Table of contents
2) Characterizing Terrorism
3) Characterizing the Islamic fundamentalism
4) Why is religious fundamentalism dangerous?
“On 26th February 1993, at approximately 12.18 p.m., an improvised explosive device exploded on the second level of the World Trade Center parking basement…” Killing five people and injuring a couple of hundred people, the World Trade Center bombing still is present in the USA. “On Wednesday, 21 December 1988 at 7:03 pm GMT a Boeing 747 airliner owned and operated by Pan American World Airlines and cruising at 31,000 feet exploded above the small town of Lockerbie. Pan Am Flight 103 had taken off from London Heathrow some 38 minutes before and was en route to JFK Airport in New York. Aboard the aircraft were 243 passengers and a crew of sixteen. None survived.”, another tragic moment in world history . What do these two incidents have in common? They are both acts of international terrorism. But they share another common characteristic. They are religious motivated acts of terrorism. And this is quite important. In my personal opinion this kind of terrorism is rapidly increasing.
It isn’t easy to talk of terrorism in general. You have to distinguish between different types of terrorism and different intentions. Anyhow, the most incidents of terrorist attacks are religious motivated. Mostly they result out of Islamic fundamentalism. But one will find those patterns of terrorism in almost every religion. As Shireen Hunter says, “Despite legitimate Western fears of terrorism, it is also time to recognize that there is nothing unique about Islam when it comes to the choices of war or peace, pluralism, or authoritarianism. Judaism, Christianity, Confucianism, Buddhism, Taoism, and Shintoism have all had periods in which some in their midst utilized repressive religious laws or theological principles to commit unspeakable acts of brutality and terror. Indeed, this is one of the critical foundations of the Western drive to the secular, democratic state.” (Hunter 1998, 9)
The IRA fighting in Northern-Ireland refer to a Christian background. In Israel you’ll find Zionist settlers which refer to their religion in order to use violence. All these terrorist acts are religious motivated and there are much more examples to find all over the world. They share one common goal, trying to destabilize their political system in order to gain influence. They are mostly a threat to the world security. The Islamic fundamentalism however, in the sense of another kind of terrorism, refers to a religion as well. Of course fundamentalism doesn’t have to end in a terrorist act. In a lot of cases however it does. Whenever I’m talking of Islamic fundamentalism in this paper, I’m talking about this fundamentalism in a sense of violence, in a terrorist sense.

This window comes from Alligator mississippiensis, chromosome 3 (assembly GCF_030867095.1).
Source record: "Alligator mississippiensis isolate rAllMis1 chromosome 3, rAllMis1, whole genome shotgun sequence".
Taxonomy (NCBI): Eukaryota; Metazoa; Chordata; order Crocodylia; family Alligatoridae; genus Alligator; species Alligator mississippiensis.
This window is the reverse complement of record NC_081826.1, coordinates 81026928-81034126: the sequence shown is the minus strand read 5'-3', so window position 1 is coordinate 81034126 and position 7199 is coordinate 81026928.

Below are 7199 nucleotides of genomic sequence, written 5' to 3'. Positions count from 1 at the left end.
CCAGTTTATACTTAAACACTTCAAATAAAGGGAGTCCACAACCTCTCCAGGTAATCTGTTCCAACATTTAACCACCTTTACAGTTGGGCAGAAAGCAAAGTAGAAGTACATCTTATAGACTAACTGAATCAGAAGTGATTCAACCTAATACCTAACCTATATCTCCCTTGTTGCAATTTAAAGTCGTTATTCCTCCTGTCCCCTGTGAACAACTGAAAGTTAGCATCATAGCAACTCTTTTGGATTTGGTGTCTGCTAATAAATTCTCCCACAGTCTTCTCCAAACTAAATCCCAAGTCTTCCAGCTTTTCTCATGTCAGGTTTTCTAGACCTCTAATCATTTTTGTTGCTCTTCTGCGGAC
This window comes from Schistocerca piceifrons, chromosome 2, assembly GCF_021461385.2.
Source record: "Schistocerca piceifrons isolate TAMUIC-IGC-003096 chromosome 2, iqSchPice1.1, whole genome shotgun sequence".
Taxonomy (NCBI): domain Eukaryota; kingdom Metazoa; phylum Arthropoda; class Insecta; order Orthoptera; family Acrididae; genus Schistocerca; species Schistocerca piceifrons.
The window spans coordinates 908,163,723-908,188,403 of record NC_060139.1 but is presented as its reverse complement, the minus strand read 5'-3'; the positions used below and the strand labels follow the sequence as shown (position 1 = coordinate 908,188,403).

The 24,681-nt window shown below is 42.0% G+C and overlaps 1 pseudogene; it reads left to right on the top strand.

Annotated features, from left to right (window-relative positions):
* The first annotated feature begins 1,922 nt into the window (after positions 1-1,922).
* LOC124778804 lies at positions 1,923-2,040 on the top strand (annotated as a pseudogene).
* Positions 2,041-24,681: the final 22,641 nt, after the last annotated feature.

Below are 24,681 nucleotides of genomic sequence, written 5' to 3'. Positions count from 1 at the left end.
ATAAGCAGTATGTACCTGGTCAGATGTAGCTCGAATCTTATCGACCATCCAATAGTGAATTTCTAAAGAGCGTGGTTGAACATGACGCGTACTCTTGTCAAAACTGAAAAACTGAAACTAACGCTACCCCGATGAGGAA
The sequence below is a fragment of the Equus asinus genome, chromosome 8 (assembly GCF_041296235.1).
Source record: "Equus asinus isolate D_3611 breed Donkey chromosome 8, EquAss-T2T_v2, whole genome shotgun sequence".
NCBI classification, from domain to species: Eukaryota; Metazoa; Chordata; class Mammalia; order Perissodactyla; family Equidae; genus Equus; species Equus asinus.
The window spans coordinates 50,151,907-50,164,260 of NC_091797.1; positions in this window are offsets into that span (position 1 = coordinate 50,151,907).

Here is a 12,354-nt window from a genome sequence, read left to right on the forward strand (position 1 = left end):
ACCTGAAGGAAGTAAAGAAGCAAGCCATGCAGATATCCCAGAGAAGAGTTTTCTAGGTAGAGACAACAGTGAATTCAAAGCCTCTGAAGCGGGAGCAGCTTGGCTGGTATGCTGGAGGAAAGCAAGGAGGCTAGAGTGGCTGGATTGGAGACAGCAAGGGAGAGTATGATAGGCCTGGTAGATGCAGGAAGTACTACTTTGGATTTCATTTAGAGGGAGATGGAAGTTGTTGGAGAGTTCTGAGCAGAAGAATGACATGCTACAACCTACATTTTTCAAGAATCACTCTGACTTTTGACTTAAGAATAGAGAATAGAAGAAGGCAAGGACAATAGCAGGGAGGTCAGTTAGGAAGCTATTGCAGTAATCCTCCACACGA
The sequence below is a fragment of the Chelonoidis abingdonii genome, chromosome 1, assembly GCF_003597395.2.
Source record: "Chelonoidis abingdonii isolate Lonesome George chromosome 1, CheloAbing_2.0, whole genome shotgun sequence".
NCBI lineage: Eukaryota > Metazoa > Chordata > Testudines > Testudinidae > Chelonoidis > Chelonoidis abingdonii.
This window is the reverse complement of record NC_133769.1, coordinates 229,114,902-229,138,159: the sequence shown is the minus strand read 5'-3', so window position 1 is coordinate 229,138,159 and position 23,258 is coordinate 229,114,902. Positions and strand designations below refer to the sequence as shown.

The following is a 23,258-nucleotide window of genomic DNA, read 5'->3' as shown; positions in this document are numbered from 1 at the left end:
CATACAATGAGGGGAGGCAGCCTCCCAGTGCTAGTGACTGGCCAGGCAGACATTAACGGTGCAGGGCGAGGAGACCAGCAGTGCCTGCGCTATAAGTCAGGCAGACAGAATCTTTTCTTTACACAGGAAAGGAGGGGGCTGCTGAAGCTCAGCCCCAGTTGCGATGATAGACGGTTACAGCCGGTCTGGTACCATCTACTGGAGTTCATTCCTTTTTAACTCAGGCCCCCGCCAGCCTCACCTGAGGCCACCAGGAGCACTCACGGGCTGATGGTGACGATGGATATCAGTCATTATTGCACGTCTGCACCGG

This kind of terrorism is seen as a major threat for western societies. Samuel P. Huntington even states that the major conflict in the near future will be the clash of the West and Islam. “The principal conflicts of global politics will occur between nations and groups of different civilizations. […] The West’s next confrontation […] is definitely going to come from the Muslim world. […] On both sides the interaction between Islam and the West is seen as a clash of civilizations.” (Huntington 1993, 32)
In this paper I’d like to point out why the West fears the Islamic Fundamentalism. I will try to describe the characteristics of this type of terrorism. What are its motives? What is the danger for Western civilizations? And finally, does the West really have to fear the Islamic world?
2) Characterizing Terrorism
“Terrorism has been defined as a specific weapon in the struggle for political power, employed either by groups of the extreme Left or the extreme Right but also quite frequently by national minorities.”, says David Capitanchick. (Capitanchick 1986, 115) As I pointed out before, it isn’t possible to talk of terrorism as one homogenous topic. Terrorism has several types of appearances. Commonly terrorism is divided into national terrorism and international terrorism. While both kinds are threatening society, it is especially the international terrorism which will be of interest for my paper. Terrorist groups are often well trained and organized. They always have a certain goal, they are trying to reach. Most of the times it is the destabilizing of a political system in order to gain influence in politics. According to Capitanchick, is “the purpose of terrorism, whether national or international, […] to murder political enemies, to deter potential foes and to destabilize society.”. (Capitanchick 1986, 116) The motivation results out of dissatisfaction and depression. In order to gain attention, terrorist groups usually choose targets of public interests, for example international airports, public buildings (World Trade Center, Kohbar Towers), and other. Sometimes they even attack the government itself, by either kidnapping politicians or attacking military bases. These attacks, as much a threat as the public attacks, however won’t be part of my paper. I will focus on the attacks of public places which are the major threat for society. “Terrorism”, says Capitanchick, “[…] has found its most menacing expression in the context of the resurgence of Islamic fundamentalism so evident during the past decade.” (Capitanchick 1986, 116-117) It is therefore important to characterize Islamic fundamentalism and its meaning.
 Compare to URL: http://www.interpol.int/Public/Publications/ICPR/ICPR469_3.asp (3-21-01)
 Compare to URL: http://www.thelockerbietrial.com/from_lockerbie_to_zeist.htm (3-21-01)
 Compare to URL: http://www.emergency.com/cntrterr.htm (3-21-01)
- Quote paper
- Sebastian Hergott (Author), 2001, Terrorism in the name of Allah - Islamic fundamentalism as sign of the 'Clash of civilizations'?, Munich, GRIN Verlag, https://www.grin.com/document/651